■(TB) 'Advance Guard'
(Sidney B. Mitchell
, R. 1945). Seedling M-5-38. TB. Early bloom. Color Class-W2M. Seedling plicata x seedling. Mitchell, Salbach 1945
| From Carl Salbach catalog 1946: ADVANCE GUARD. $4.00. White ground plicata, distinctly edged deep lavender. Large, full, ruffled flower on an exceptionally tall and well-branched stem. Very floriferous, good grower, graceful and refined in habit. Distinct from other white ground plicatas.
| ADVANCE GUARD: Tall lavender and white plicata, well branched and flowers of good form. Calif. “Varietal Comments” The Bulletin of the American Iris Society, No. 103, (October 1946): 62.
| From AIS Bulletin 161. April 1961: To immediately dispel any thoughts of sorcery invoked to bring about the one original basic change from which all forms of horned iris have since evolved, let me explain at once the simple manner in which the first horned iris came about. The rudimentary beginnings of a horn first appeared among the seedlings of the late Sydney B. Mitchell, at Berkeley, California. The cause is uncertain, but most likely the first slight projection at the end of the beard represented a mutation brought about by the forces of nature, possibly radiation of some kind. And if so, these space-age iris may perhaps trace their origin right back to bombardment with radiation from interstellar space. Be that as it may, the fact remains that it was in May, 1944, in the garden of Professor Mitchell, that I first observed this phenomenon on his ruffled plicata seedling No. M-5-38. This was two years before I issued my first iris catalog, and before I even had an iris garden. As Professor Mitchell was not interested in working with this apparent sport, he kindly allowed me to use it in my first iris hybridization experiments. I selfed it and crossed it with eight of his other plicata seedlings, none of which had any signs of horns. The resultant seeds were sowed that fall in my first iris seedbeds at Placerville, in the mountains of northern California. Thus began my initial efforts to intensify and extend the horns sufficiently to become decorative features. Most of the seedlings from these crosses bloomed in 1946, and among them all there was only one that had the beginnings of horns. This came from one of the 37 seeds resulting from the selfing of Mitchell's No. M-5-38, which he introduced in 1945 as ADVANCE GUARD. Lloyd Austin 'Controlled Evolution of the Horned, Spooned, and Flounced Iris'.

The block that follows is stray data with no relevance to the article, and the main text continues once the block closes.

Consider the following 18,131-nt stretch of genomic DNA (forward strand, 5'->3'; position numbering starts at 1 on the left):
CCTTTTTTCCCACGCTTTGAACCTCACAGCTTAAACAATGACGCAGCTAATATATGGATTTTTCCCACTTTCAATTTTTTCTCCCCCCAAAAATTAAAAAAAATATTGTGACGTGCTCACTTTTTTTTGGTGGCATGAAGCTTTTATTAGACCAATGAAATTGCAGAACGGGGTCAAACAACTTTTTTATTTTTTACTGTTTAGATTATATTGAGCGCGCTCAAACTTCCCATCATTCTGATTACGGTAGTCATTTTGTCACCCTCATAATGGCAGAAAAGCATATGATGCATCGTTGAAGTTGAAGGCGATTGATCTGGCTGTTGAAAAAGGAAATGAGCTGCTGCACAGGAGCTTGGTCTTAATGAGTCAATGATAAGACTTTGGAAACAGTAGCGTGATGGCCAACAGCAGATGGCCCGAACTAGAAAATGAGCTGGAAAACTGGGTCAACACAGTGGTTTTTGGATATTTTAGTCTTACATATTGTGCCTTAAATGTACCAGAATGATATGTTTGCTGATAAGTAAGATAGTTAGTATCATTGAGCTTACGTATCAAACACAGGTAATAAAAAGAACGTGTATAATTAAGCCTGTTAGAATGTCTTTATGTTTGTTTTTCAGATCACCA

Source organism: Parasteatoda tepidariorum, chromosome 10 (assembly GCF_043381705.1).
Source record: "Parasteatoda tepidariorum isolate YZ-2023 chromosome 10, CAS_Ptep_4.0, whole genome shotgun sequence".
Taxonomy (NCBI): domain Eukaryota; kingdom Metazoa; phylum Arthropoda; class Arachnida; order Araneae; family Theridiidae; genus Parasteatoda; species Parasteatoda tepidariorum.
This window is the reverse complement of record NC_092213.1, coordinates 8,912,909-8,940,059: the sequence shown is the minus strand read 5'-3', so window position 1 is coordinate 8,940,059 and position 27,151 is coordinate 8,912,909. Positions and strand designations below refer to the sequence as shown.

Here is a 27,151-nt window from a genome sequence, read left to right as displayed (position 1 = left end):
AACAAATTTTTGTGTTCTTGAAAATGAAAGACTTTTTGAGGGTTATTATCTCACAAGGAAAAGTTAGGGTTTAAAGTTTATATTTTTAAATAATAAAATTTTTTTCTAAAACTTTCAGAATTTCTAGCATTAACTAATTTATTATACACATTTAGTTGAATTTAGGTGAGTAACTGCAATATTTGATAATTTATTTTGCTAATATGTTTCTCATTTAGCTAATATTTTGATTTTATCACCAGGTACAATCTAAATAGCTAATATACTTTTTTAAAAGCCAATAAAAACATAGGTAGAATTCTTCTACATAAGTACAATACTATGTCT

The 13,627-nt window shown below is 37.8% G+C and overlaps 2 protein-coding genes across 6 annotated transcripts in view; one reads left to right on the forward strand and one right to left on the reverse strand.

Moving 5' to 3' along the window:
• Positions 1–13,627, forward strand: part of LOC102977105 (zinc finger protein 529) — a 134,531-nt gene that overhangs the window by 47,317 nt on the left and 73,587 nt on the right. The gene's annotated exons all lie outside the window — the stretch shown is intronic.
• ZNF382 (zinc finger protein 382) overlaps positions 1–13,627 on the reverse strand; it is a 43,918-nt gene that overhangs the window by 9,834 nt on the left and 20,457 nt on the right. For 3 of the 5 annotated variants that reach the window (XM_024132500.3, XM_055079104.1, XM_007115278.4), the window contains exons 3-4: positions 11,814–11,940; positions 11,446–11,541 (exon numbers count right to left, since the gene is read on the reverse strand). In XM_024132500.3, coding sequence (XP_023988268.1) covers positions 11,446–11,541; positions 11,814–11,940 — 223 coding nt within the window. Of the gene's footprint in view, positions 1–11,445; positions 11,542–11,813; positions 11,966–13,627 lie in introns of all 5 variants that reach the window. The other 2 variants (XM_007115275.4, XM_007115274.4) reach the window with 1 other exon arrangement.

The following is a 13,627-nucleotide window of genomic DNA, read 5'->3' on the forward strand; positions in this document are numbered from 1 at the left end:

| Sold in the following catalogs: Salbach 1946; Tell 1947.
Quick Summary of Cultural Directions
| FURTHER CULTURAL INFORMATION
| Hardiness Zones 4-8 for most varieties, Some cultivars tolerate colder, others tolerate warmer zones (please comment in comment box with your location if this cultivar grows well in zone 3, 4, 9, or 10.)
| Exposure Prefers full sun for optimal performance, may still bloom in half-day shade
| Water: Prefers well drained good garden soil, Tolerant of dry conditions in established plants, Intolerant of swampy conditions.
| PH Prefers Neutral to basic solis 6.1 to 8.5, quite toleranr of more extreme conditions
| Fertilizer Prefers rich conditions on relatively inorganic soils.
- 21 Apr 2019
*Please do not enter images that are not your own without owners' permission, this is against Wiki policy*
"Although the Encyclopedia is free to all, it is supported by Emembership in AIS, If you would like to help sustain this reference, for $15 you can become an Emember, click here
Interested in Tall Bearded Iris?
Please visit the: Tall Bearded Iris Society
Your Observations Are Valued. Interested in Historic Irises ?
Please make note of bud count, branching, purple based foliage and bloom time, etc. Because these are affected by climate, note date, year and geographic location and write these and other comments in the comment box below.
Please visit the: Historic Iris Society